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Friday, February 10, 2006

Personal Safety in the Interactive Age

We've seen it in the news all too often. In fact, one major television network news magazine has been running "sting" operations. We know, in the abstract, that predators lurk on the internets. Chat rooms, BBS, IM ... these are all ways that the malicious can connect with the innocent.

Lately, though, there have been more stories about how teens, pre-teens, and even twenty-somethings put themselves at even more risk. They do this by joining the interconnected online community in an affirmative way. It's not just the direct-contact IM dangers of (dare I say?) the old days. Sites like MySpace, FaceBook, Xanga, and similar sites allow kids to blog, post pictures, and put up data about themselves. These social network sites have become fertile ground for predators, a veritable shopping mall full of vulnerable prey. Let me be clear up front: I AM NOT BLAMING THE SITES. NOR am I blaming kids!



The fact is, the most innocuous data can arm a criminal with information that makes it easier for them to "socially engineer" ("soc," pronounced "soash") their way into a kid's online life, and eventually, step from the virtual to the vulnerable.

On these social sites, kids blog their lives. They post about what they like and hate about school, parents, activities, hobbies, music, movies, and more. These are literally invitations for other, like-minded kids to comment, strike up a conversation, and develop an online relationship. But it's not hard to soc a blog. It's all too easy for the nefarious to show interest in and compatibility with a victim's postings, luring the unwitting target into an online relationship that can last for weeks or months in order to gain their confidence, before culminating in an innocent-sounding "let's meet at the mall" invitation.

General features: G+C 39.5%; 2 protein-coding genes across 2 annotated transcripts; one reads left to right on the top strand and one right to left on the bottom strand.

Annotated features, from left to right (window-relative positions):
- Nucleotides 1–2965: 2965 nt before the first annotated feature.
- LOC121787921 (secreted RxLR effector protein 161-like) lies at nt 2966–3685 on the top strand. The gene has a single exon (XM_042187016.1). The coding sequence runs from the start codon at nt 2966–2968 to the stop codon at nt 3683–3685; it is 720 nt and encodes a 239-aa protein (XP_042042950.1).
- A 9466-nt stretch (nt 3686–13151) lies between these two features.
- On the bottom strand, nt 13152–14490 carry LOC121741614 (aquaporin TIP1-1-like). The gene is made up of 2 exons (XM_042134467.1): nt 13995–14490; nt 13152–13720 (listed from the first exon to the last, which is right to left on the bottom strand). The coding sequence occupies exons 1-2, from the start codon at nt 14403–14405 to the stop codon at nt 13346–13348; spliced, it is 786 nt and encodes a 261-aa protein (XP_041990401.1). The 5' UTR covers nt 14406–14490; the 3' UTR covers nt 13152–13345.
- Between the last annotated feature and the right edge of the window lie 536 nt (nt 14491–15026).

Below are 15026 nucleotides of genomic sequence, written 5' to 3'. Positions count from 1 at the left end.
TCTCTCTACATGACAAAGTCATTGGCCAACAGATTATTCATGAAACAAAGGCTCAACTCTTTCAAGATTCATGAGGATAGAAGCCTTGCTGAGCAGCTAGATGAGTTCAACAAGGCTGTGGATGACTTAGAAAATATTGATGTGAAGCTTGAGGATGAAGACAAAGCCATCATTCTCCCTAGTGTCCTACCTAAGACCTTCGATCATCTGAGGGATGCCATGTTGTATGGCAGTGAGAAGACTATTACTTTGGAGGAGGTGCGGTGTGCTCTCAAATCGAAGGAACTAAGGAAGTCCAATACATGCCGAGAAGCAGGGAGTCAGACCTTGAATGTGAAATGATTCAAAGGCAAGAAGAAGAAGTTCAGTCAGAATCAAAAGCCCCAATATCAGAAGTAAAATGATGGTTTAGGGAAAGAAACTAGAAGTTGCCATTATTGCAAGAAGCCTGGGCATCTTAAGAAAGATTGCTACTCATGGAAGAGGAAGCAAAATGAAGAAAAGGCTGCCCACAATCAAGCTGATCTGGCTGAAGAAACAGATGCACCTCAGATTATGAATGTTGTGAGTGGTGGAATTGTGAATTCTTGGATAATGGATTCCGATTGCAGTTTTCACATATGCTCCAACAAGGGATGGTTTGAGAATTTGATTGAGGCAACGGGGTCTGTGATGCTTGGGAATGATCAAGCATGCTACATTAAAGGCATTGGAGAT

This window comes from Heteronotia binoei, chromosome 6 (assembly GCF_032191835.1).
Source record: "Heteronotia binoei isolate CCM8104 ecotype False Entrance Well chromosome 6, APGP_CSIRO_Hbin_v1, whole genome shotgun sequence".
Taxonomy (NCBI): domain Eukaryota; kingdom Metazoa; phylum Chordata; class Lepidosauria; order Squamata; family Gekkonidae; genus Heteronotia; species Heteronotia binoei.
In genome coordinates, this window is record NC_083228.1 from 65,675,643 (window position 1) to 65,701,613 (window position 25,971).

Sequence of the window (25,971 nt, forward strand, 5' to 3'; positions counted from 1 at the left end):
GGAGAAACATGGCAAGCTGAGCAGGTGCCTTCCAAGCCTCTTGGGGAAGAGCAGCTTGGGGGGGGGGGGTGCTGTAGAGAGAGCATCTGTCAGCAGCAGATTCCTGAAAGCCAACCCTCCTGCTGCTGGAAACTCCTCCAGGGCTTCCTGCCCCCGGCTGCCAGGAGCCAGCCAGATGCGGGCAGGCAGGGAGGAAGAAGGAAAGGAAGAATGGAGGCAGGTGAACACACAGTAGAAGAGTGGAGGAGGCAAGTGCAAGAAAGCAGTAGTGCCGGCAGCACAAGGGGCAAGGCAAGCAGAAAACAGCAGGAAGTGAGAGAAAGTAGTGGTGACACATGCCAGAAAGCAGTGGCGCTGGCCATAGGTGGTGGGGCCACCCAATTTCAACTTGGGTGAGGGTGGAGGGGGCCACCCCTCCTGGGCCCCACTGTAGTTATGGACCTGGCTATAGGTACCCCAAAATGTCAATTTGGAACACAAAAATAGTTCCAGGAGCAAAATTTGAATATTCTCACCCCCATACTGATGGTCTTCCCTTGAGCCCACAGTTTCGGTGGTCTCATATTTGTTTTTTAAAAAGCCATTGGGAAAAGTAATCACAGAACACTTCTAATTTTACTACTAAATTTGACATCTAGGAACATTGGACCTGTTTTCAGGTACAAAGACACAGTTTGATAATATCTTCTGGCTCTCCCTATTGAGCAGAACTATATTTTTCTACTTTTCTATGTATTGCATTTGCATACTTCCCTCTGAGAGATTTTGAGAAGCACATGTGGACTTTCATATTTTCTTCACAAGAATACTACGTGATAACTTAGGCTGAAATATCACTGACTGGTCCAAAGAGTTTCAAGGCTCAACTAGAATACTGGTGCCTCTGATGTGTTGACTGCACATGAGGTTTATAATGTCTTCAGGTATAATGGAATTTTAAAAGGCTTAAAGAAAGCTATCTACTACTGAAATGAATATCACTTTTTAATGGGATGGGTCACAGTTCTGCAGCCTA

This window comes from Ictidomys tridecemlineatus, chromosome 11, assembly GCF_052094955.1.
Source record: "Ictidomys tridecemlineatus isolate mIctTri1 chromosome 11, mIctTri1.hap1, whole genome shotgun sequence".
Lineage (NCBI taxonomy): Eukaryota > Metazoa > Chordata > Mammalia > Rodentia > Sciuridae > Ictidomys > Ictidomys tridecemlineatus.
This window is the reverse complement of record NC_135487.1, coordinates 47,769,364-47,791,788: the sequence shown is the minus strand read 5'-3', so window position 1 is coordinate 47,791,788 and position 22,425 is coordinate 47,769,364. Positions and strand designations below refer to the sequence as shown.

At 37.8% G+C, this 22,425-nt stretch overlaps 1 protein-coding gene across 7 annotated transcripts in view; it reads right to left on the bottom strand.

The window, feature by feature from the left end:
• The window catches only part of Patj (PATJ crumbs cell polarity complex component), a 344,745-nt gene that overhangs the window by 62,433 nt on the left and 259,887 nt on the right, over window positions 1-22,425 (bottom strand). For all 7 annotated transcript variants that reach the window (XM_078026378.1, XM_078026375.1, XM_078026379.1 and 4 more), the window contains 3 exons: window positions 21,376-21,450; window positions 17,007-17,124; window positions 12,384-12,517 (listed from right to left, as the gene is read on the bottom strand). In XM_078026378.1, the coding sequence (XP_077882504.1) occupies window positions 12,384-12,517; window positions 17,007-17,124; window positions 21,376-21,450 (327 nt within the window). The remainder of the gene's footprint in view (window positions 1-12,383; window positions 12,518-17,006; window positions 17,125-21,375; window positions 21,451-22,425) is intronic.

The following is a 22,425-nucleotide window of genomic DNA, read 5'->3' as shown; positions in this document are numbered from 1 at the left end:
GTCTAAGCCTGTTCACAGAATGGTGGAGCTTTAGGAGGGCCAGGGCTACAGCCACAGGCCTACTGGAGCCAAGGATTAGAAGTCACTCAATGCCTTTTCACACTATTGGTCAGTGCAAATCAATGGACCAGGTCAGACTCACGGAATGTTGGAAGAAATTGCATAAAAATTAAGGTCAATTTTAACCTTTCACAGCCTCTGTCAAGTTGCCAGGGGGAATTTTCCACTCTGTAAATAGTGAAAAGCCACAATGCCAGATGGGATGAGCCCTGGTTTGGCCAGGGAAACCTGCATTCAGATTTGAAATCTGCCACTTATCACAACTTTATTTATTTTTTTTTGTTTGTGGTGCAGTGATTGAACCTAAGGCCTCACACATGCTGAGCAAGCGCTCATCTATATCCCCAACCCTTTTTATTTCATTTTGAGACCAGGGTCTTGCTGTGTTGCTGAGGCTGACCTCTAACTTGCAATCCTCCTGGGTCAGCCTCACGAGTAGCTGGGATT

Some kids even make it way easy for the less patient deviant, posting things like their address, their after-school schedule, their plans for the weekend. Other kids are more careful about what they post, but it doesn't mean they're not at risk. Any little piece of information-- what you thought about the latest Harry Potter movie or your favorite song-- can be leveraged as a starting point for conversation or correspondence. Eventually, the evildoers gain enough information to lock in on their victim. Indeed, for many of these deviants, the whole process-- what amounts to virtual stalking of their prey-- is part of the attraction.

Their goal isn't just to find and "hook up" with a kid, they also want the intimacy and empathy that comes from learning everything they can about their victims.

In recent months, schools have been cracking down on student blogs and other public forums where students may be exposing dangerous (and apparently harmless) information. But sites like MySpace and FaceBook-- and again, let's not blame the sites here-- give students an outlet that doesn't require their users' school's servers. Teachers and administrators can't filter what students post on these public sites; most often they're not even aware that a student has a page there. Parents are often not sufficiently knowledgable or are unaware of their child's online personna altogether.

The solution is to educate kids, early, often, and in depth, about the dangers of personal information they post online. We can't force kids to abstain from online contact with others; but we can teach them about how to do it more safely, how to protect themselves, how to avoid some of the danger.

Online safety needs to be part of every curriculum. We wouldn't let our kids post personal ads on billboards along the highway; we have to teach them that online social sites are equally unacceptable. We spend millions of dollars and thousands of hours teaching our kids how to run applications on a computer. We've taught them how to operate a car, but we haven't taught them to drive. We teach them about the human-computer interface, but we haven't taught them about the human-human realities of the online world. We need to put their newfound computer skills in context; the consequences of doing otherwise are simply too dire. And that's NOT cool.

How will it shake out? Comment this blog, and let's see where the conversation leads.
For great news, views, and resources for educators, check out The Balance Sheet p
ublished by South-Western, a Thomson company. Trusted news for educators for several decades, several miles ahead.

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